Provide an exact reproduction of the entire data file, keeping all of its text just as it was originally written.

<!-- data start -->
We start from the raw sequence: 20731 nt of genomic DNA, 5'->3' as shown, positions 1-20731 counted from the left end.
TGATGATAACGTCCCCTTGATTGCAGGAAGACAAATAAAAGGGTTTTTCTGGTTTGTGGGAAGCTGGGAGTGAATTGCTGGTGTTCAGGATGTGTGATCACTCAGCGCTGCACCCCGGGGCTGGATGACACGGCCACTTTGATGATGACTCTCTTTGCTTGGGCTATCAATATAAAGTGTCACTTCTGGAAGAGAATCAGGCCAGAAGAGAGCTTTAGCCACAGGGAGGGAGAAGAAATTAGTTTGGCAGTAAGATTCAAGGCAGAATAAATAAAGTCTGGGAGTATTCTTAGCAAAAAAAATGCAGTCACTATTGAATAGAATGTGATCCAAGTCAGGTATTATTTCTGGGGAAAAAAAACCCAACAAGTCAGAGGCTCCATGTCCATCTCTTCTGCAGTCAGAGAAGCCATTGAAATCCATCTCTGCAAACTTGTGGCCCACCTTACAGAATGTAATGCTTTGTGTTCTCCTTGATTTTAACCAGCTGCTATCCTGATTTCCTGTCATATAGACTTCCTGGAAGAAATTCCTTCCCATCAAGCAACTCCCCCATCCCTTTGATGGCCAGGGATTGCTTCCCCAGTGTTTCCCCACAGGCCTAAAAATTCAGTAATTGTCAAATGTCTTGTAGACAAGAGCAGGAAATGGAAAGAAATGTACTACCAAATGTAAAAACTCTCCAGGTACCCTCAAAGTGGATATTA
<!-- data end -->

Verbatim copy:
We start from the raw sequence: 20731 nt of genomic DNA, 5'->3' as shown, positions 1-20731 counted from the left end.
TGATGATAACGTCCCCTTGATTGCAGGAAGACAAATAAAAGGGTTTTTCTGGTTTGTGGGAAGCTGGGAGTGAATTGCTGGTGTTCAGGATGTGTGATCACTCAGCGCTGCACCCCGGGGCTGGATGACACGGCCACTTTGATGATGACTCTCTTTGCTTGGGCTATCAATATAAAGTGTCACTTCTGGAAGAGAATCAGGCCAGAAGAGAGCTTTAGCCACAGGGAGGGAGAAGAAATTAGTTTGGCAGTAAGATTCAAGGCAGAATAAATAAAGTCTGGGAGTATTCTTAGCAAAAAAAATGCAGTCACTATTGAATAGAATGTGATCCAAGTCAGGTATTATTTCTGGGGAAAAAAAACCCAACAAGTCAGAGGCTCCATGTCCATCTCTTCTGCAGTCAGAGAAGCCATTGAAATCCATCTCTGCAAACTTGTGGCCCACCTTACAGAATGTAATGCTTTGTGTTCTCCTTGATTTTAACCAGCTGCTATCCTGATTTCCTGTCATATAGACTTCCTGGAAGAAATTCCTTCCCATCAAGCAACTCCCCCATCCCTTTGATGGCCAGGGATTGCTTCCCCAGTGTTTCCCCACAGGCCTAAAAATTCAGTAATTGTCAAATGTCTTGTAGACAAGAGCAGGAAATGGAAAGAAATGTACTACCAAATGTAAAAACTCTCCAGGTACCCTCAAAGTGGATATTA